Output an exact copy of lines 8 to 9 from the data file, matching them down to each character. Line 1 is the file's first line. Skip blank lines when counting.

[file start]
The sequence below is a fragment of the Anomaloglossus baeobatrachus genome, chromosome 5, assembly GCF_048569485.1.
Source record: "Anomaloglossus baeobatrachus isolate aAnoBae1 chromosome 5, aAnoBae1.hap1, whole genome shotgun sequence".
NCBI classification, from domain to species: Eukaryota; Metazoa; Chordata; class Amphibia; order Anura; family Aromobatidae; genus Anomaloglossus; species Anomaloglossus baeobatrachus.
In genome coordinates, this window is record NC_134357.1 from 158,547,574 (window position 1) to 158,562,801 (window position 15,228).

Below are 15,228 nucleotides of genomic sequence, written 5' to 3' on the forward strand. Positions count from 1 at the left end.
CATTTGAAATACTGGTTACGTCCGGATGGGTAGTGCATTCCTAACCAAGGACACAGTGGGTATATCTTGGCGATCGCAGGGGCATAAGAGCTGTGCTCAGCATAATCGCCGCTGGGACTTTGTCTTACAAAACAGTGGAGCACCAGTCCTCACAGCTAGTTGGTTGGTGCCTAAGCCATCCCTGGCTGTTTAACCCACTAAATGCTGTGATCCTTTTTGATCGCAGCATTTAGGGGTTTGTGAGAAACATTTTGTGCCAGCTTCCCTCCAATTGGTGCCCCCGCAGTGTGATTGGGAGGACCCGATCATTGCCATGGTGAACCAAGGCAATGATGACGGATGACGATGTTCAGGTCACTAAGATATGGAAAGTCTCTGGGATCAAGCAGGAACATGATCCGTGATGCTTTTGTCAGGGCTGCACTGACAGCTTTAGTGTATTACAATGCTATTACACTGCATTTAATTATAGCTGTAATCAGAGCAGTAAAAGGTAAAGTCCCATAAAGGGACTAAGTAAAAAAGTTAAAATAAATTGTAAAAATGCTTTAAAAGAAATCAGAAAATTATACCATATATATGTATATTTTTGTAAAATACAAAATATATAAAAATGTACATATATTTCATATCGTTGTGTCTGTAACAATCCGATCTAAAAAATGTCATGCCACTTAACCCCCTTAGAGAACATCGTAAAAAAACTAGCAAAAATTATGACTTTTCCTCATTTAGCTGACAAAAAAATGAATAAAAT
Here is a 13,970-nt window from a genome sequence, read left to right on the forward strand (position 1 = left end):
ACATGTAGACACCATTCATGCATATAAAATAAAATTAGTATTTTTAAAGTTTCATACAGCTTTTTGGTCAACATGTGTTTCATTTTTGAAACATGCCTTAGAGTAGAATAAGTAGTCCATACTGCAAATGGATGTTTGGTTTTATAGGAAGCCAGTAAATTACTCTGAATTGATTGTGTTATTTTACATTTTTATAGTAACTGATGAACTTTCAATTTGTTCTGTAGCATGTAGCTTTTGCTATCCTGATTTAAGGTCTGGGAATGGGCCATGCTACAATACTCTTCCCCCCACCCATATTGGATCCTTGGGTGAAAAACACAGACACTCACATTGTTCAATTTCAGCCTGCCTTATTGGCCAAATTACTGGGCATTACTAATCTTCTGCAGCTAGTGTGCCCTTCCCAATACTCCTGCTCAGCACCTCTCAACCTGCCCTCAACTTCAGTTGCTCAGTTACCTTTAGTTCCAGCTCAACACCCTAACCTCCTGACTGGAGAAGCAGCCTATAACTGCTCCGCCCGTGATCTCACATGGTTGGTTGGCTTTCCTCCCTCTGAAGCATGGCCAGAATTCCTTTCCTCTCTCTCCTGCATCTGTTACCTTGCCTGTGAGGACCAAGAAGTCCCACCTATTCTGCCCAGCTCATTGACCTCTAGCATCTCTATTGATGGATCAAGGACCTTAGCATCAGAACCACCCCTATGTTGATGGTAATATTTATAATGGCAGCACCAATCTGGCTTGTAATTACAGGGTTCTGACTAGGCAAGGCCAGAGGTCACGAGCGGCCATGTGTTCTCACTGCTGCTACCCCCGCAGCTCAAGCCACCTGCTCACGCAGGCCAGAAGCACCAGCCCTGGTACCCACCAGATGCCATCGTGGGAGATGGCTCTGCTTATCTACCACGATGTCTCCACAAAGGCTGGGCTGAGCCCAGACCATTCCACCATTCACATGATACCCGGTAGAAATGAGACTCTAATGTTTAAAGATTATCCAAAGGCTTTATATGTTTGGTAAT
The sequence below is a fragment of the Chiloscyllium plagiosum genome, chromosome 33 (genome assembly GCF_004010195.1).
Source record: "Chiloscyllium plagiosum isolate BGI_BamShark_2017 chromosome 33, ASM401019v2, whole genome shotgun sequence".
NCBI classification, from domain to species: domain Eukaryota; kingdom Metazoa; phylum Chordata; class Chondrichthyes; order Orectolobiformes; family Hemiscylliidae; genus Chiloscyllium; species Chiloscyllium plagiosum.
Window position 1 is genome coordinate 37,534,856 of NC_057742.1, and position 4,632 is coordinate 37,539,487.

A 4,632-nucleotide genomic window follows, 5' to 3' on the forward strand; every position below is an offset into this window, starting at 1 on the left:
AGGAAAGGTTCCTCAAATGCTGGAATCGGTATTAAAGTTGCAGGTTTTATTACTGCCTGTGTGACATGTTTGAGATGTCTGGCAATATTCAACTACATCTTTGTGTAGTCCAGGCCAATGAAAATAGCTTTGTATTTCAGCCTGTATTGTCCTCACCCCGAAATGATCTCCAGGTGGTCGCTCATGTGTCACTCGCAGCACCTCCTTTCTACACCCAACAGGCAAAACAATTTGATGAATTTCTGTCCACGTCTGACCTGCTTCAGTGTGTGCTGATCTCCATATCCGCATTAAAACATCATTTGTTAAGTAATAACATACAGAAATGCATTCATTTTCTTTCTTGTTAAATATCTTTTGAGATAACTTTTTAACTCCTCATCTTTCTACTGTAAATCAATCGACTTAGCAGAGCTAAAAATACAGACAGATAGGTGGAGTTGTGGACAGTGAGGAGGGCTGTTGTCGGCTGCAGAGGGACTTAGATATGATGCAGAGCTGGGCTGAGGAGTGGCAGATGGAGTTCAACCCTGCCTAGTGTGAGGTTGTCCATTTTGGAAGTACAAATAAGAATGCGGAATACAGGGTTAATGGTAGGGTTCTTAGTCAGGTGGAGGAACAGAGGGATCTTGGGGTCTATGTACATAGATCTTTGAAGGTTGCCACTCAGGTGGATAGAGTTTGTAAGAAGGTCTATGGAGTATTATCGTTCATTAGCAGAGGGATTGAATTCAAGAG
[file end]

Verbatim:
ACATGTAGACACCATTCATGCATATAAAATAAAATTAGTATTTTTAAAGTTTCATACAGCTTTTTGGTCAACATGTGTTTCATTTTTGAAACATGCCTTAGAGTAGAATAAGTAGTCCATACTGCAAATGGATGTTTGGTTTTATAGGAAGCCAGTAAATTACTCTGAATTGATTGTGTTATTTTACATTTTTATAGTAACTGATGAACTTTCAATTTGTTCTGTAGCATGTAGCTTTTGCTATCCTGATTTAAGGTCTGGGAATGGGCCATGCTACAATACTCTTCCCCCCACCCATATTGGATCCTTGGGTGAAAAACACAGACACTCACATTGTTCAATTTCAGCCTGCCTTATTGGCCAAATTACTGGGCATTACTAATCTTCTGCAGCTAGTGTGCCCTTCCCAATACTCCTGCTCAGCACCTCTCAACCTGCCCTCAACTTCAGTTGCTCAGTTACCTTTAGTTCCAGCTCAACACCCTAACCTCCTGACTGGAGAAGCAGCCTATAACTGCTCCGCCCGTGATCTCACATGGTTGGTTGGCTTTCCTCCCTCTGAAGCATGGCCAGAATTCCTTTCCTCTCTCTCCTGCATCTGTTACCTTGCCTGTGAGGACCAAGAAGTCCCACCTATTCTGCCCAGCTCATTGACCTCTAGCATCTCTATTGATGGATCAAGGACCTTAGCATCAGAACCACCCCTATGTTGATGGTAATATTTATAATGGCAGCACCAATCTGGCTTGTAATTACAGGGTTCTGACTAGGCAAGGCCAGAGGTCACGAGCGGCCATGTGTTCTCACTGCTGCTACCCCCGCAGCTCAAGCCACCTGCTCACGCAGGCCAGAAGCACCAGCCCTGGTACCCACCAGATGCCATCGTGGGAGATGGCTCTGCTTATCTACCACGATGTCTCCACAAAGGCTGGGCTGAGCCCAGACCATTCCACCATTCACATGATACCCGGTAGAAATGAGACTCTAATGTTTAAAGATTATCCAAAGGCTTTATATGTTTGGTAAT
The sequence below is a fragment of the Chiloscyllium plagiosum genome, chromosome 33 (genome assembly GCF_004010195.1).